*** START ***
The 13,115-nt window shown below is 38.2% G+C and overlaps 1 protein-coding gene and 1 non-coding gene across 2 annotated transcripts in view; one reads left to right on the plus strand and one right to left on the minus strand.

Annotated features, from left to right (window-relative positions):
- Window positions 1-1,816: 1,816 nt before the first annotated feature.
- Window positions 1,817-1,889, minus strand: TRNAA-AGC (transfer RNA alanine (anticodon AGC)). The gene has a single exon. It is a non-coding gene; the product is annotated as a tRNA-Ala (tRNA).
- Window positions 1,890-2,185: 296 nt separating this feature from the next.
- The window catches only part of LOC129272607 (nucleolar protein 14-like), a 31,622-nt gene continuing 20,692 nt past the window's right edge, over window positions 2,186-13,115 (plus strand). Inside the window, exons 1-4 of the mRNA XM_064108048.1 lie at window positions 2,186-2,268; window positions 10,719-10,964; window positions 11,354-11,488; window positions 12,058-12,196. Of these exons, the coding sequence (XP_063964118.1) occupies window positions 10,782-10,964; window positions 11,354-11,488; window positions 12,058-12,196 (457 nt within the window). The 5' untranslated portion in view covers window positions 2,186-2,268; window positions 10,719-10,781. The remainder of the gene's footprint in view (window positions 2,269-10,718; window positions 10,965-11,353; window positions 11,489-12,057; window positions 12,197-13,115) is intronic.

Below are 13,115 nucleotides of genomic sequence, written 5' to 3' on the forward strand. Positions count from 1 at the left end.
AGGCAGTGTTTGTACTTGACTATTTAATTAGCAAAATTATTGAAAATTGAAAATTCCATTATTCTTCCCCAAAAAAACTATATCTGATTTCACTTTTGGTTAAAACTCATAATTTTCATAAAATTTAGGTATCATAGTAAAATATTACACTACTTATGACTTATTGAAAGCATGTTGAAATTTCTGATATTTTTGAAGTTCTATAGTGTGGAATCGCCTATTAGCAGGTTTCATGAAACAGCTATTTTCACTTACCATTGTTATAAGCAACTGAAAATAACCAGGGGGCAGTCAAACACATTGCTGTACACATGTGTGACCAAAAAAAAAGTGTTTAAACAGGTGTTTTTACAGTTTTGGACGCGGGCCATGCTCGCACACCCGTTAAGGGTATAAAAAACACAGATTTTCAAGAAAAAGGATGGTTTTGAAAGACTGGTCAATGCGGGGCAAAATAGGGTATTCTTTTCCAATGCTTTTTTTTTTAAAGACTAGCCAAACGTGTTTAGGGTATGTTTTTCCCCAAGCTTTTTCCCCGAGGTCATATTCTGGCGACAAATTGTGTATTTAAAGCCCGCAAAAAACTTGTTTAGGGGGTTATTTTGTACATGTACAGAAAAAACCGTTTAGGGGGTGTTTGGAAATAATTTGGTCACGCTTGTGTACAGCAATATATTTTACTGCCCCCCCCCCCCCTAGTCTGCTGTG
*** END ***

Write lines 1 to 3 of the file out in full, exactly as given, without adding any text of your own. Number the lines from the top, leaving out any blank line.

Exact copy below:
The 13,115-nt window shown below is 38.2% G+C and overlaps 1 protein-coding gene and 1 non-coding gene across 2 annotated transcripts in view; one reads left to right on the plus strand and one right to left on the minus strand.

Annotated features, from left to right (window-relative positions):
- Window positions 1-1,816: 1,816 nt before the first annotated feature.